Impact Pricing Blog

Simplifying Segmentation for Enhanced Profitability

Different buyers are willing to pay different amounts.  This is a universal truth.  

If you only have one product, then segmentation is simple to understand.  You charge different prices to different customers based on their willingness to pay.  This is called Price Segmentation and there are many techniques to help accomplish this.  

However, once you start adding more products or versions of products–and almost every company I work with has many products–segmentation becomes much more tricky. It’s no longer just about price segmentation, you’ve got to consider market segmentation, portfolios, and packages.

At the highest level, you have Market Segmentation.  Think of this as the general problems the customers are trying to solve. Let’s use a CRM system as an example.  Is the problem to keep current customers happy?  Is the problem to find new customers?  Is the problem to help salespeople shepherd buyers through the sales funnel?  These are three different problems.  

Today, both HubSpot and Salesforce solve all these problems, but they do it with separate standalone modules.  When the companies started, Hubspot focused on the marketing aspects, while Salesforce focused on the sales process. They had different market segments and they added new products specifically for these segments, and later added modules to attract the other segments.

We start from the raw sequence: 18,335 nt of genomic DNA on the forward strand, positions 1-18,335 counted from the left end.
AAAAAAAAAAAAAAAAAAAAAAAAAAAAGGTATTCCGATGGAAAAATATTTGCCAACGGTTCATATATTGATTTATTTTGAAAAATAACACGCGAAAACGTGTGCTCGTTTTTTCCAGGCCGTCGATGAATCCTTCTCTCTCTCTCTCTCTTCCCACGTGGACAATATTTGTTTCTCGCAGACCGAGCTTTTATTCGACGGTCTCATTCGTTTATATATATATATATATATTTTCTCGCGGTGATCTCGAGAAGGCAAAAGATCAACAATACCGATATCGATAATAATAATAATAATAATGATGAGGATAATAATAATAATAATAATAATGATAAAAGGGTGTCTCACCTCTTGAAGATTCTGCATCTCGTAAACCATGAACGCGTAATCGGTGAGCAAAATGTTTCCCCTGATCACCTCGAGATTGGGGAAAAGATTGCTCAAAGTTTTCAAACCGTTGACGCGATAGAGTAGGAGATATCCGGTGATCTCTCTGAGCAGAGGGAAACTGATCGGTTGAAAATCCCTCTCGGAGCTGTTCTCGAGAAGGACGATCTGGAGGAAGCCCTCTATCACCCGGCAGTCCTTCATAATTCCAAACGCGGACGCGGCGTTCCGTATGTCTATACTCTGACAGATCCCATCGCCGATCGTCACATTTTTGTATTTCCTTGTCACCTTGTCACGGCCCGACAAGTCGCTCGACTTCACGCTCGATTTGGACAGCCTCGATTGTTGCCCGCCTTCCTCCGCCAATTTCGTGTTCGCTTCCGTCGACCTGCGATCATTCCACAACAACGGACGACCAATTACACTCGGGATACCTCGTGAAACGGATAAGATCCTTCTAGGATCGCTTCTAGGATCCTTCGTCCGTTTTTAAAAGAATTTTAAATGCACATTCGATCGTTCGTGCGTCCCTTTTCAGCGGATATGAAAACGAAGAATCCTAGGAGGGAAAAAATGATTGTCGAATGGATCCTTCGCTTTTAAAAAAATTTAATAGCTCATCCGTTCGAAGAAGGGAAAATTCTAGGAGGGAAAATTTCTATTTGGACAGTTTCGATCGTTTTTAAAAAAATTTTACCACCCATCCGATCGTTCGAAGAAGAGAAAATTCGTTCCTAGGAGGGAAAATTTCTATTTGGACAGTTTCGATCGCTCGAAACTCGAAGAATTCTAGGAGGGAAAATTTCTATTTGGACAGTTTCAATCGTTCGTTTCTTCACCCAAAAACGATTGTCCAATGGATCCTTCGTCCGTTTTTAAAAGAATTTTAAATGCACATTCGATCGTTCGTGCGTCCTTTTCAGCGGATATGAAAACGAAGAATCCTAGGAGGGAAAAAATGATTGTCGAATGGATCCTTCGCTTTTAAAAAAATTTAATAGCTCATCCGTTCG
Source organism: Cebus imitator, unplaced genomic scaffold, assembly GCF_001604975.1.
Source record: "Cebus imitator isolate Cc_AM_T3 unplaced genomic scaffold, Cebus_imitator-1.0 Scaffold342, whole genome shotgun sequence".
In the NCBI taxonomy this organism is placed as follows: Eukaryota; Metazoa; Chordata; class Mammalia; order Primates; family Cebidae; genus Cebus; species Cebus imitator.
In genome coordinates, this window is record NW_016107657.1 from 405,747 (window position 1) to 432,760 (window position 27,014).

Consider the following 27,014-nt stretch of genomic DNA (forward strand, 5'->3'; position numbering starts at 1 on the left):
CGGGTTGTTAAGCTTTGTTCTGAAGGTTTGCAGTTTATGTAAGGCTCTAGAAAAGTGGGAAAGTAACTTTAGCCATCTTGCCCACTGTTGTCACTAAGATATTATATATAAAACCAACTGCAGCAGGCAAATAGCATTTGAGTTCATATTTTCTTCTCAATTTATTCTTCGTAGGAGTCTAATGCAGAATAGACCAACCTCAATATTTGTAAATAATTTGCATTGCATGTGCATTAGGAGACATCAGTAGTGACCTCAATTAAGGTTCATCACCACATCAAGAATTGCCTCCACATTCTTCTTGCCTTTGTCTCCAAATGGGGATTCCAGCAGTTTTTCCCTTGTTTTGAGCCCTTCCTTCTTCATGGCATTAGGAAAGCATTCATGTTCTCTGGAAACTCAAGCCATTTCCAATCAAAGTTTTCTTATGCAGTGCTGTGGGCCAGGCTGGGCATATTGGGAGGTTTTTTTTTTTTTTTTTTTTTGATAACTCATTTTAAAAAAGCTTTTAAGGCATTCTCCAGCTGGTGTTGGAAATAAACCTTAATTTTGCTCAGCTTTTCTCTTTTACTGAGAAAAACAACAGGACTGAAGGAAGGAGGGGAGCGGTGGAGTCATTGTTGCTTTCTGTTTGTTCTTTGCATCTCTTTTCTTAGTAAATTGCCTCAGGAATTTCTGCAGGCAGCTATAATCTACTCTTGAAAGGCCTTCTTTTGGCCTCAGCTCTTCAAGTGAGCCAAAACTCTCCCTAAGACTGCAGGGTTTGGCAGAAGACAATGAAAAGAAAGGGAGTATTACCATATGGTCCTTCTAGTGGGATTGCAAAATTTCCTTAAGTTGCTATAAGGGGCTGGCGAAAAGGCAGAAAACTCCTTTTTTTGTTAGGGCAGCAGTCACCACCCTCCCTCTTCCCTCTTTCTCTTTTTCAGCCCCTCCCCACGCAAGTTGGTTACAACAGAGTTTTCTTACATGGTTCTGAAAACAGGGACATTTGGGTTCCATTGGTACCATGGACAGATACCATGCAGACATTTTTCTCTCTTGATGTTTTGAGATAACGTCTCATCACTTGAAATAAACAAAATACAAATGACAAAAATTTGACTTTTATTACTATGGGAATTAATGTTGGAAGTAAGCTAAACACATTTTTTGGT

Airlines may transport people or cargo.  These are different market segments.  Clearly defining your market segments is the most important part of segmentation.  

Once you know your market segment(s), you can define a Product Portfolio for each segment. Every potential buyer in a market segment is trying to solve the same general problem, but it’s not necessarily causing them the same amount of pain. This is where you think of the size of the problem. How many salespeople are they managing? How many shipments do they send each year? What is the fallout if a shipment doesn’t arrive in time? For some customers, it’s a huge problem and they need all of the bells and whistles.  For other companies, it’s not as big and they may get by with a minimum viable product.   

When creating Packages, you want to enable your customers to choose the level that is best for them and guide them to the optimal combination of price and features for you. Always think first in terms of good, better, and best.  

Once you’ve defined your market segments and designed your product portfolio and packages, you can use Price Segmentation for each individual product.  Different buyers, even ones who want the same product, are willing to pay different prices.  Price segmentation helps you capture more of what each buyer is willing to pay.

Hopefully, I made this sound relatively easy.  We both know it isn’t.  Pricing, marketing, and sales are complex, especially when changing the status quo.  But remember, buyers are confused when deciding what they need.  Confused buyers don’t buy.  And without a framework like this, you have likely built a hodgepodge of products based on the loudest customers. You have probably created packaging and pricing that confused both your customers and your sales team. If so, you’ve made it hard for your buyers to buy.

My recommendation is that you try this framework. First define your market segments. Then try to define good, better, and best products for each segment. You will be shocked at the clarity it provides you … and your customers. 

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Selling Value Book
Tags: market segmentation, price, price segmentation, pricing, product packages, product portfolio

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